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Book Launch: “African Accountability: What Works and What Doesn’t?”

 

The Centre for the Study of Governance Innovation (GovInn) and the University of Pretoria’s Department of Political Sciences, in association with the South African Institute of International Affairs (SAIIA), are pleased to announce the launch of “African Accountability: What Works and What Doesn’t”, a book edited by Steven Gruzd and Yarik Turianskyi (Programme Head and Programme Manager of the Governance and APRM Programme at SAIIA).

 

‘African Accountability: What Works and What Doesn’t?’ focuses on political and social aspects to assess the current state of governance and accountability in Africa. While important strides have been made, governance reforms have been rather slow, complex, inefficient and difficult to implement.

This book seeks to explore and unpack some of these issues, building on the work of SAIIA’s three-year programme on Governance and the African Peer Review Mechanism (APRM). Chapters by both governance experts and governance practitioners discuss continental efforts to set Africa on a steady and sustainable path, such as the African Union’s (AU) 50 year development plan, Agenda 2063, the emerging African Governance Architecture (AGA) and examine the interplay between the AU’s African Charter on Democracy, Elections and Governance (ACDEG) and the APRM.

At domestic level, this book looks at a mixture of traditional and innovative accountability processes. To what extent do African parliaments hold executives to account, and fulfil their oversight mandates? How effective are African ombudsmen in promoting and protecting the rights of citizens? And new methods of holding those in power to account are emerging. Increasingly, technologies – in particular smart phones – are being used to monitor election results, survey citizen opinions and provide oversight.

For Africa to develop, it seems clear that it needs good governance. Without it, corruption thrives, maladministration is pervasive and citizens are denied essential services. This book examines where Africa is headed in the governance realm, and what lessons have been learned on its journey.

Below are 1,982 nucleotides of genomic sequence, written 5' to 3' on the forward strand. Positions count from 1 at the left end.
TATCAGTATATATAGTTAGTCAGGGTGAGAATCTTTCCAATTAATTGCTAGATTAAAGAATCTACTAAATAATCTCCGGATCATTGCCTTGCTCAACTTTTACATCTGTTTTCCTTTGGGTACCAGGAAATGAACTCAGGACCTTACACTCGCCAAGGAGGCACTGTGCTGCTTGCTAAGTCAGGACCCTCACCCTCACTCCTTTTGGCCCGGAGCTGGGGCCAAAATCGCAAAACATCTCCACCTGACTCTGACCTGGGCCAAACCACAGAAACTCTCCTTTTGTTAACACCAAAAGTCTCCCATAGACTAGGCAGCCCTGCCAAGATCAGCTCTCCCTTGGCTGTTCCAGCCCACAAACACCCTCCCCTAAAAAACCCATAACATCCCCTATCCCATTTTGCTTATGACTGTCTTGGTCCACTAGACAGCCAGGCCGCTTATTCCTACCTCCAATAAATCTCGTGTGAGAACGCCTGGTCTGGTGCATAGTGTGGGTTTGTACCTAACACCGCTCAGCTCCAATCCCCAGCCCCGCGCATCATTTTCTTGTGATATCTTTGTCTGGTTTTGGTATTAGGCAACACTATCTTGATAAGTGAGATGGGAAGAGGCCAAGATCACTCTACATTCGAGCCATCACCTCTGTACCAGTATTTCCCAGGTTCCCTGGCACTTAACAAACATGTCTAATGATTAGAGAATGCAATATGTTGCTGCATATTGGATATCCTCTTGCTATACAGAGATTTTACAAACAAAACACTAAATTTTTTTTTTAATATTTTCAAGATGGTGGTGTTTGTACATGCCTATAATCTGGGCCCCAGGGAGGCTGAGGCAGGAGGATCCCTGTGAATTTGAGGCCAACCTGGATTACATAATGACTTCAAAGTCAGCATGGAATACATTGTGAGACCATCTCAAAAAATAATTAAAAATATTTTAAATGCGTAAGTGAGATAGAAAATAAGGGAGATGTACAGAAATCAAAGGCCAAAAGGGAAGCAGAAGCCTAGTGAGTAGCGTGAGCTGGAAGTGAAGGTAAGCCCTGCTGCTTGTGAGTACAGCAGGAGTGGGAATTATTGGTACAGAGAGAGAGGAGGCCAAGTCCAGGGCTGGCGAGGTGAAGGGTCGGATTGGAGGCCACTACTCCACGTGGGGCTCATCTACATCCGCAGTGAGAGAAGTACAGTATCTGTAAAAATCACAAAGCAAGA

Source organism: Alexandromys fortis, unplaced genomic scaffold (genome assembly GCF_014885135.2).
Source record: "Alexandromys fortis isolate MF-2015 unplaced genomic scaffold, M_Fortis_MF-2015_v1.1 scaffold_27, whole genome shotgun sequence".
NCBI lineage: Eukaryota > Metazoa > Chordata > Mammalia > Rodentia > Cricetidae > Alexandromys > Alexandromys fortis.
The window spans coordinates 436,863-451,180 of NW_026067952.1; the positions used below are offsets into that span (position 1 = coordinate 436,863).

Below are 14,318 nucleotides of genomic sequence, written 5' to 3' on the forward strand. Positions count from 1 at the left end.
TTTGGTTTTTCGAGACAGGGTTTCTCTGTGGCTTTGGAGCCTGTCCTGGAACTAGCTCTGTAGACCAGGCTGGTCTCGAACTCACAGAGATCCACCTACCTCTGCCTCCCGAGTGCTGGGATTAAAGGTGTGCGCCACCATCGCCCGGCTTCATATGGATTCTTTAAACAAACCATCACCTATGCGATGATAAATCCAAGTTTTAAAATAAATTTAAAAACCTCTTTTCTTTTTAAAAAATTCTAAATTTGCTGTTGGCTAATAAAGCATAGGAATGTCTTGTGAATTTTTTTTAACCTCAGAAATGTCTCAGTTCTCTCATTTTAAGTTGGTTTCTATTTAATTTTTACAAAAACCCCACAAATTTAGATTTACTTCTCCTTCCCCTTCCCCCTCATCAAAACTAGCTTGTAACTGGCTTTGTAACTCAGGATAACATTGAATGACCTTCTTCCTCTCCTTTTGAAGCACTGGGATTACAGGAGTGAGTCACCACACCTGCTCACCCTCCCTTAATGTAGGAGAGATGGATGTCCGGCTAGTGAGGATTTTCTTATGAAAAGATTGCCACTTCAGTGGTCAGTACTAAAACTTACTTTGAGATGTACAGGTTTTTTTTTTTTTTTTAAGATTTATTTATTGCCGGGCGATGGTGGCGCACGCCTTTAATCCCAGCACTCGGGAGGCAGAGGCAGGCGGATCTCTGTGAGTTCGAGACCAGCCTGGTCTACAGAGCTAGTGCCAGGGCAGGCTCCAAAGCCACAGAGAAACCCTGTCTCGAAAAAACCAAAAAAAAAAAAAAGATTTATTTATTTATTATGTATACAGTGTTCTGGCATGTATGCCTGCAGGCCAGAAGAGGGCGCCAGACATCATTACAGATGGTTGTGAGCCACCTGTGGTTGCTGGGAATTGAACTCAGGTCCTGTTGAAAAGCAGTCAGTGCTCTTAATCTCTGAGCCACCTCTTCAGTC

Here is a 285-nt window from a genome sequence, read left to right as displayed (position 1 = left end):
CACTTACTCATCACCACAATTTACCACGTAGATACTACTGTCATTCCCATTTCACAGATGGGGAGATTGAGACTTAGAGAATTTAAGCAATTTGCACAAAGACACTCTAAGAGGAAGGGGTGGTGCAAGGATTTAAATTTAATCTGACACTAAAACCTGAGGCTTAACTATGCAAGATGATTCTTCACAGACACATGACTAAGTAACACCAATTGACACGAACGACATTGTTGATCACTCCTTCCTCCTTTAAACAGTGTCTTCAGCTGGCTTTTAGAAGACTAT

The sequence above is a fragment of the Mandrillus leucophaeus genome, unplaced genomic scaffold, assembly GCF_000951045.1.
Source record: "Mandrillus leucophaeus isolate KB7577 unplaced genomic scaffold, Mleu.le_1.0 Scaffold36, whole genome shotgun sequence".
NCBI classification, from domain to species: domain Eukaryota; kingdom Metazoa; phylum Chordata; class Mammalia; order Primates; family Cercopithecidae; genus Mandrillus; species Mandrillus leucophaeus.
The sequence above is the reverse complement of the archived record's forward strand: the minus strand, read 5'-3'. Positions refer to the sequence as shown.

Date: Thursday, 2 June 2016

Time: 14:00 – 16:00
Venue: GovInn Headquarters, Old College House, University of Pretoria Main Campus (Hatfield)
RSVP essential: http://goo.gl/forms/WLzW1M6GKu by 30 May 2016.
Queriesinfo@governanceinnovation.org

More information on the book can be found on the SAIIA website.

“Sport, Security and Language in African and European perspectives”

A Soft Student Seminar under the umbrella of the European Studies Association of Sub-Saharan Africa (ESA-SSA) was held on the 16th of May, 2016, at Old College House, University of Pretoria. It was presided over by officials of the EU-Delegation to the Republic of South Africa, led by the Deputy Head of the European Union Delegation to South Africa, Ms Sofia Moreira de Sousa. Members of the EU Delegation who also participated in the seminar included, Arno Schaefer, Mano Queiro and Carmelo Cocuzza (European Investment Bank regional representative for Southern Africa).

The seminar was held to mark the European Union Anniversary and its focuses included EU and Africa relations, as well as sport, security and language in African and European Perspectives. Ms Sofia reacting to questions on Trade, Development and Cooperation Agreements (TDCA) in Africa said that part of the objectives of the EU and Africa relations, making reference to South Africa in particular is to build a stable country that is economically developed, that would be able to invest in Europe and create a safe place for European investments in the country.

Among the academics of the seminar panels were: Dr. Chris Nshimbi, GovInn Deputy Director, who gave the opening remarks, representing Prof. Lorenzo Fioramonti, Dr John Kotsopoulos, a postdoctoral and Senior Research Fellow at GovInn, Dr. George Dosumu, who represented Dr. Samuel Adeyemo, a Senior Lecturer at Educational Management and Policy Studies’ department. The seminar was also attended by a good number of UP students from various departments and moderated by ESA-SSA student members.

 

 

EU-Africa dinner at the EUIA conference in Brussels